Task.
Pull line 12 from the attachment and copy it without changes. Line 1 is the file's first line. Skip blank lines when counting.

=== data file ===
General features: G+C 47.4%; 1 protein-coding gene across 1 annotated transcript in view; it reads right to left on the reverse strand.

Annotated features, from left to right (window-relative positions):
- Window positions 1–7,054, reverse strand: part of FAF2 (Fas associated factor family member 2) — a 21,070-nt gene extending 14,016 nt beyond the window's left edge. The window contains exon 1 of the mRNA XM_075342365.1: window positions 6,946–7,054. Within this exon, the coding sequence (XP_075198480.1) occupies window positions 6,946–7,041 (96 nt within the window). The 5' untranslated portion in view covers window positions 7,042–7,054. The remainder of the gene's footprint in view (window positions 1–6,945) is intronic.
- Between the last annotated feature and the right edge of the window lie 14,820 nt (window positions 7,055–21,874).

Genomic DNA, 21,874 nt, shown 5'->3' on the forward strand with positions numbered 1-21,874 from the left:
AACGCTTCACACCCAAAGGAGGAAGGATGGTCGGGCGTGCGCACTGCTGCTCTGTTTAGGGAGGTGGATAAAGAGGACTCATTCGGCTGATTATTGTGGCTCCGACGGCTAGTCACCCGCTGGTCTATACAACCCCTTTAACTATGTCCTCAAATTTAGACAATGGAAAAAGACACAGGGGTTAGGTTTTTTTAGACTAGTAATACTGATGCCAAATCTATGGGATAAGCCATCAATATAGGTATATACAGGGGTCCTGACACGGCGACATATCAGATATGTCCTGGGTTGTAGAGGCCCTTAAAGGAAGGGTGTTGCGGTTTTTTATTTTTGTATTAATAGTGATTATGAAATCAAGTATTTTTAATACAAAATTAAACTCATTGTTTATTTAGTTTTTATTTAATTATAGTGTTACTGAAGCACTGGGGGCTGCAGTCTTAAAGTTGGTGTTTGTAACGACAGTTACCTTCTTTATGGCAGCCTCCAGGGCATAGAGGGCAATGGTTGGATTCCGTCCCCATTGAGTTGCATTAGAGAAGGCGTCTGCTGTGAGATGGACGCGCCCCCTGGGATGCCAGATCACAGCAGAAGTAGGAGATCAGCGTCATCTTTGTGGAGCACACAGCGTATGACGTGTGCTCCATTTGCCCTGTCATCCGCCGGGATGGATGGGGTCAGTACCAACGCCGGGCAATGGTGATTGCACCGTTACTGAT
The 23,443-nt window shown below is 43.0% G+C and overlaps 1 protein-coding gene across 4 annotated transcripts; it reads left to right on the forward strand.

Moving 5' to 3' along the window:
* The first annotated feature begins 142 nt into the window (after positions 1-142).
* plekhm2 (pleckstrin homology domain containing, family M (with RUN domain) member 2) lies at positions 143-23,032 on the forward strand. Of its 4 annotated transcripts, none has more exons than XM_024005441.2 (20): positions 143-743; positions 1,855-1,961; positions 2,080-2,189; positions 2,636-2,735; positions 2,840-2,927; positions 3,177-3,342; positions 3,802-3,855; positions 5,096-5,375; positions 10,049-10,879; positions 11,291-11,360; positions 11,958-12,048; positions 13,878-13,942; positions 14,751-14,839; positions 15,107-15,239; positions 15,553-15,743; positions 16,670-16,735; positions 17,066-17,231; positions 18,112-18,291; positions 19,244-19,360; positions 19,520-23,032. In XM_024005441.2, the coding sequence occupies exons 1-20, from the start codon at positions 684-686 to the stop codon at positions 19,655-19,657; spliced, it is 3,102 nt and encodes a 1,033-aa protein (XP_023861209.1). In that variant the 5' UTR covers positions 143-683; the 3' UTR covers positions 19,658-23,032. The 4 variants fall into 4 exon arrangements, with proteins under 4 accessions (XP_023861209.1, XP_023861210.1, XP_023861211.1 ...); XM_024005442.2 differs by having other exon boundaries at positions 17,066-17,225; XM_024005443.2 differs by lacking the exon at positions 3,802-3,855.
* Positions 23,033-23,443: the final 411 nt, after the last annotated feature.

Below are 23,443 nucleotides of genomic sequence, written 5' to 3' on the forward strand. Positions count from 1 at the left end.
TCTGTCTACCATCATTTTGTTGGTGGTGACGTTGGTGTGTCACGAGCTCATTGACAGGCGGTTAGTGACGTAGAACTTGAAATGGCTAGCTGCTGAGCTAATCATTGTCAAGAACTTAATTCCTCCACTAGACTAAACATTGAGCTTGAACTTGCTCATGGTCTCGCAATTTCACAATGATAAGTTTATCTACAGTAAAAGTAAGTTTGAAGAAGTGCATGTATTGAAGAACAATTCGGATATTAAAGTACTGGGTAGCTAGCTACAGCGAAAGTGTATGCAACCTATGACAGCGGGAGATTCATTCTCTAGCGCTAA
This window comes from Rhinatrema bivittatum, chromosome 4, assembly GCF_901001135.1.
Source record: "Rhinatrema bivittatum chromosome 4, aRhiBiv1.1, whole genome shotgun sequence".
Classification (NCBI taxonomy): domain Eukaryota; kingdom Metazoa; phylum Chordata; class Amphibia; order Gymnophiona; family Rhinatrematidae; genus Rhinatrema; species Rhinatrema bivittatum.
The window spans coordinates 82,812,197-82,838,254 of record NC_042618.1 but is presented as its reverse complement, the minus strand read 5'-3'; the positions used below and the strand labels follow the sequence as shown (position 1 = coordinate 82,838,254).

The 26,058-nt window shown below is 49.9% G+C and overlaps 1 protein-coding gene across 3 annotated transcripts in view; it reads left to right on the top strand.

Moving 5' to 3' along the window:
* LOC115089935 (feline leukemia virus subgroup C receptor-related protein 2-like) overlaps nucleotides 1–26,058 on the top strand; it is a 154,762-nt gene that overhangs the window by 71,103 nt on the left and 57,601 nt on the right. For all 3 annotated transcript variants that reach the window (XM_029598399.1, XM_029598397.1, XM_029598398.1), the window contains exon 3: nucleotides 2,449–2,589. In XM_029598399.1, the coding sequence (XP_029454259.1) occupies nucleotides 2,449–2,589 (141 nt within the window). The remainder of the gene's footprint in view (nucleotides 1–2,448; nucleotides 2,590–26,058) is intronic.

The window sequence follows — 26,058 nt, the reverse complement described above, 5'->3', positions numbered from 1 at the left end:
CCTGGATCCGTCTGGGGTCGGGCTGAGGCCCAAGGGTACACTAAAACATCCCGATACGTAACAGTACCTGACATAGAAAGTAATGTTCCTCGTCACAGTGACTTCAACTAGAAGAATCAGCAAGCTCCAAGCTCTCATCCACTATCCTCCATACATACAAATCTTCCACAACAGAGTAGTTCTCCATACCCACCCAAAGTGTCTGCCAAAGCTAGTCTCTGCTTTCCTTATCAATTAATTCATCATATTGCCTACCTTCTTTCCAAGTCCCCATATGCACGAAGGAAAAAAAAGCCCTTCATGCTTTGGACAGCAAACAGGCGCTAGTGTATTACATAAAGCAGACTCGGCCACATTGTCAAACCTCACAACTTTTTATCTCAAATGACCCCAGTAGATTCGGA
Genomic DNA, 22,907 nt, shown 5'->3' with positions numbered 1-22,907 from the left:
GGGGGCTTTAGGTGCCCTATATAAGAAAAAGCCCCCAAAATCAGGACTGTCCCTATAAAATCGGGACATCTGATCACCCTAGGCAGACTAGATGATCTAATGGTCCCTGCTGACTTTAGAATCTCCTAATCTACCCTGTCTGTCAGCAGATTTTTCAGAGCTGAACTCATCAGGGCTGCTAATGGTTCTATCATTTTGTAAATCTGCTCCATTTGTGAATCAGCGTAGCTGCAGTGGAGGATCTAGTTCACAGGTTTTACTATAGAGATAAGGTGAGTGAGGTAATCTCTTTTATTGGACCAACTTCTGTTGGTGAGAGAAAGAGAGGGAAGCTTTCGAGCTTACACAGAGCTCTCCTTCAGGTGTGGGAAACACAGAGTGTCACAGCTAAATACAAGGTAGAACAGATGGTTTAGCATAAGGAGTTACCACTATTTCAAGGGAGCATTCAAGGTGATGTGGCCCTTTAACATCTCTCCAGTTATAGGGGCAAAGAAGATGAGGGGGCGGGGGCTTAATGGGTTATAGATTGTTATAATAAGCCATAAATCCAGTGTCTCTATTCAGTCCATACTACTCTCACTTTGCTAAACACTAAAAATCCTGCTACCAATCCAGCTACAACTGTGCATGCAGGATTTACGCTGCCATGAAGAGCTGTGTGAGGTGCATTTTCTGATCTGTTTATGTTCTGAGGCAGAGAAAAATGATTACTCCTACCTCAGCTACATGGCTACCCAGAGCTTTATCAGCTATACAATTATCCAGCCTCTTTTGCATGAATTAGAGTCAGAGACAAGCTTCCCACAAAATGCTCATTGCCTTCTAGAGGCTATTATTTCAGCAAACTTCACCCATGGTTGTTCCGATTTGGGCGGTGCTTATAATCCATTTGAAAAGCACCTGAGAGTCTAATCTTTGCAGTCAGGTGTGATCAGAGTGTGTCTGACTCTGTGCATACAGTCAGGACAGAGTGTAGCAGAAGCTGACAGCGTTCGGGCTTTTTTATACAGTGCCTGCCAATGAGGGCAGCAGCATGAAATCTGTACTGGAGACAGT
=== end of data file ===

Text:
Below are 23,443 nucleotides of genomic sequence, written 5' to 3' on the forward strand. Positions count from 1 at the left end.